… except the same walk is never the same walk. Last week, Chris and I walked from Lofthouse to Ramsgill to Middlesmoor and back to Lofthouse. On Sunday, we did the route again, joined by eight friends from our walking group.
It was less sunny. It was more muddy. The intervening week had been largely dry and breezy: but before the walk, it had rained all night. It was a day to pick our way carefully through mud, artfully stamped with the outlines of sheep hooves, tractor tyres and farmers’ boots.
It was a day to notice dry stone walks, scabbed with moss and lichen.
Discarded bits of farmyard furniture and buildings.
Swollen streams, tumbling and scurrying.
All of these were subjects for Jude’s 2020 Photo Challenge, requiring us this week to look for texture – rough texture.
But it was a day too for moody landscape. Look! I didn’t take this view over Gouthwaite Reservoir in black and white. But where’s the colour?
And here – this rainbow appeared more than once on our walk that day, always elusive, always vanishing as we approached.
Join us. It’s a virtual walk. You won’t need to clean your boots at the end.
The walk starts as it means to go on. Plenty of water.
Sheep prefer eating dry hay to wet grass.
A well-dressed dry stone wall.
There’s a prevailing wind on these hills. As you can see.
Mud. I can’t be doing with it. Viscous, squelchy, squishy, sticky, over-the-top-of-your-boots kind of mud. We’ve had ground slick with treacly mud here for weeks and weeks. But then there’s also Cabin Fever, and the need to plan a walk for our walking group in a fortnight’s time, when spring might have sprung. Walking won out over yet another day indoors.
My friend Chris and I set forth for the Yorkshire Dales, parked up in Lofthouse, and set off. Really, it could have been worse. It was a full twenty minutes before we came upon our first serious mudbath: prior to that we’d only had water-on-the-path to deal with.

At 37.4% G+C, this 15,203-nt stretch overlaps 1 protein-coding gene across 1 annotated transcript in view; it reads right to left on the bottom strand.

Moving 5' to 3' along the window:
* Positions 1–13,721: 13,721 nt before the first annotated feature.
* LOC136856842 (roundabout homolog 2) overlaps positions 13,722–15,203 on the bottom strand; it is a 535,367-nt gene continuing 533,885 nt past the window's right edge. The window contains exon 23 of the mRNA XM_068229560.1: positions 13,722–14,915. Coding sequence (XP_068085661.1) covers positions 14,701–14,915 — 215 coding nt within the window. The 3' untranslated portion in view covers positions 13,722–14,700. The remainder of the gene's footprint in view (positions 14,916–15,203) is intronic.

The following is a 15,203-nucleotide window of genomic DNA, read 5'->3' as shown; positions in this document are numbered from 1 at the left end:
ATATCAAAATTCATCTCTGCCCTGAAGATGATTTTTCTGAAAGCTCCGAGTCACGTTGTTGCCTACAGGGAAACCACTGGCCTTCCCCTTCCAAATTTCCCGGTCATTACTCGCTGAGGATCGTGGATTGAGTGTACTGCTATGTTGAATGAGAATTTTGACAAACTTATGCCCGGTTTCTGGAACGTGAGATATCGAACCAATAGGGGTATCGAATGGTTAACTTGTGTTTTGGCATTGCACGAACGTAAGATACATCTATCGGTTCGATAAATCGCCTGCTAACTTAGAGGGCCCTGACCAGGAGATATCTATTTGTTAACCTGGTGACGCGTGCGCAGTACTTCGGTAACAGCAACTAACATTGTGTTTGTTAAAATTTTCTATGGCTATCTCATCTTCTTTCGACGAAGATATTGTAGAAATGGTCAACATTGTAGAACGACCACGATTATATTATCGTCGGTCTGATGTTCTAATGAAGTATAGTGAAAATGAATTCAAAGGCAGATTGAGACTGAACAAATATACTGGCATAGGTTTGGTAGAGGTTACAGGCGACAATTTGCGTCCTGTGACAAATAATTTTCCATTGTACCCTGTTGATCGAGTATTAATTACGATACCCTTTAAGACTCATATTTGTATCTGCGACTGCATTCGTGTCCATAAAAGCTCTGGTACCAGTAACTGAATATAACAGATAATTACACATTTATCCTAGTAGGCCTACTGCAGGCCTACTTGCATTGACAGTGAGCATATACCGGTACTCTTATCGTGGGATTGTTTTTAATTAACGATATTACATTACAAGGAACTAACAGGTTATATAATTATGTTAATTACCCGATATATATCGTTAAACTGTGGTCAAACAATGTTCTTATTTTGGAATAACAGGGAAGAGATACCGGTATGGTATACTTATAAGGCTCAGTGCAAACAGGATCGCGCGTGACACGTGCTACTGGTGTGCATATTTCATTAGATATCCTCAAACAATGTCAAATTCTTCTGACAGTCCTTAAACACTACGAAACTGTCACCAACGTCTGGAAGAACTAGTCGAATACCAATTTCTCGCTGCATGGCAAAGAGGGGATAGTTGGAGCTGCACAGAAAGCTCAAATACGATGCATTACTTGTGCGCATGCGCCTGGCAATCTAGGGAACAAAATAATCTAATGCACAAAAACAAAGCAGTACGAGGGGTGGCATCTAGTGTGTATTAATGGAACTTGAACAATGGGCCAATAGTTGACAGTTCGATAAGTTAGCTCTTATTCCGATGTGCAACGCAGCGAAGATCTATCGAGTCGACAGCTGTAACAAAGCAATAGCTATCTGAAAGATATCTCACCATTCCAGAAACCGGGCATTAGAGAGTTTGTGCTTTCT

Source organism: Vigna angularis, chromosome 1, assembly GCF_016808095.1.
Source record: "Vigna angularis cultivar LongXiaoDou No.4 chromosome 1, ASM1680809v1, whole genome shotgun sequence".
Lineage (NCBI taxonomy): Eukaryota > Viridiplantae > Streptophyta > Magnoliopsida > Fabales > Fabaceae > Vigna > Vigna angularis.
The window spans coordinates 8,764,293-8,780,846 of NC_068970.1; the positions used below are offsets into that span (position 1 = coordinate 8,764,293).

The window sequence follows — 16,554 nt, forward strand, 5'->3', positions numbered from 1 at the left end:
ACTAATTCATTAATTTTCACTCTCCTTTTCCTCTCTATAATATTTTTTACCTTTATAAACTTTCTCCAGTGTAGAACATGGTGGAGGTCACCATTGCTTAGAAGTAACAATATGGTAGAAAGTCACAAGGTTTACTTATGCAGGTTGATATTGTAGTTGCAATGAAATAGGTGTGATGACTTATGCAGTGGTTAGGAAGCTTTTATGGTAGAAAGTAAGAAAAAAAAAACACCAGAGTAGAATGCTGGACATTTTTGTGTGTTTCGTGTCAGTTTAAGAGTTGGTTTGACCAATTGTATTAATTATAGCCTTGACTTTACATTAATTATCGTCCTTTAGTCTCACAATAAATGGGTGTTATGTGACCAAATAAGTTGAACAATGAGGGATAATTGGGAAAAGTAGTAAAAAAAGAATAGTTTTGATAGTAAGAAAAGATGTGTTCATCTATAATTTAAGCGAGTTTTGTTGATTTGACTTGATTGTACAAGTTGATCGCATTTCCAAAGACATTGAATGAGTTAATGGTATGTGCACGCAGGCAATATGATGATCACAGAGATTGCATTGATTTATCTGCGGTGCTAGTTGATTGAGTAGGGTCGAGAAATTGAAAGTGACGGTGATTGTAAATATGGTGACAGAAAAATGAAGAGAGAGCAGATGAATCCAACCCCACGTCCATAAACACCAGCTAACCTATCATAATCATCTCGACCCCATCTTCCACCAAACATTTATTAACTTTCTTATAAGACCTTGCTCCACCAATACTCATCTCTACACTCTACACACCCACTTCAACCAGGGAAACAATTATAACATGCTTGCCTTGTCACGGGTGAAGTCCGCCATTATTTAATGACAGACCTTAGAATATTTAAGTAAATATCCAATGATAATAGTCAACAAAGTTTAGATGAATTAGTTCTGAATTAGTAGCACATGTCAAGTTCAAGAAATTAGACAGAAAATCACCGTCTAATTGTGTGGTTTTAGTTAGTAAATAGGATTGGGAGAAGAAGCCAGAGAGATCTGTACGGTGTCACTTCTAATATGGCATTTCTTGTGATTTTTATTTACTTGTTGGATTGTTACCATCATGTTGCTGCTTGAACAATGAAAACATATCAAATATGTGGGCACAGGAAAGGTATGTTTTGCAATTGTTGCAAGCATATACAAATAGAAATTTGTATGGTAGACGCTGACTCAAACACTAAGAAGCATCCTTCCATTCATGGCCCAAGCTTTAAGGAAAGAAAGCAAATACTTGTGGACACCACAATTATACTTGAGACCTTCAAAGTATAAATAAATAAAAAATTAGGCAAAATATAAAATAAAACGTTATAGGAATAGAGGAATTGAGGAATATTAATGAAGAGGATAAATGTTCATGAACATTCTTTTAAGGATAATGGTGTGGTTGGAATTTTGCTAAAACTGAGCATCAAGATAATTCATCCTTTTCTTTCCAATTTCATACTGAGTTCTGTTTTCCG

But climbing now, we saw what the fields were like: yes, those are fields you’re looking at. Gouthwaite Reservoir’s not here: it’s over there in the distance.
We had our rewards though. The views: the remnants of a snowscape: sheep – and oh look! Our very first lambs of the season – a little huddle of black ones, and just one snowy specimen with its mum.
The last remnants of the snow.
Nidderdale, between Lofthouse and Ramsgill.
White mums, black lambs.
A single lamb resting near its mother.
Middlesmoor in the distance.
Surveying the scene.
This sheep inspected us as we sat on a log for a snack.
And then, a pleasant surprise. The café at How Stean Gorge was open – on a weekday in February! Coffee and home-made cake while enjoying the view of the stream jostling and hurrying through its narrow ravine. I forgot to take a photo for Jo, but the website shows the Yorkshire Slice Chris and I shared.
We were on the home straights now. All we had to do was struggle up a steepish hill to the now barely-populated village of Middlesmoor. Just outside its church, on the path that plunges down to our starting point are thoughtfully-provided seats. This is one of the best views in England, and despite the wind, we wanted to appreciate it.
And then, half way down the hill- a traffic jam. This herd of cattle blocked our path. The farmer asked us if we’d mind waiting five minutes. He turned out to have a countryman’s clock, but no matter: we weren’t going to argue with all those cows.
More mud …
… and more mud …
Finally, the cows moved on, and so did we. We got back to the car just as the rain, and then the sleet, started once more.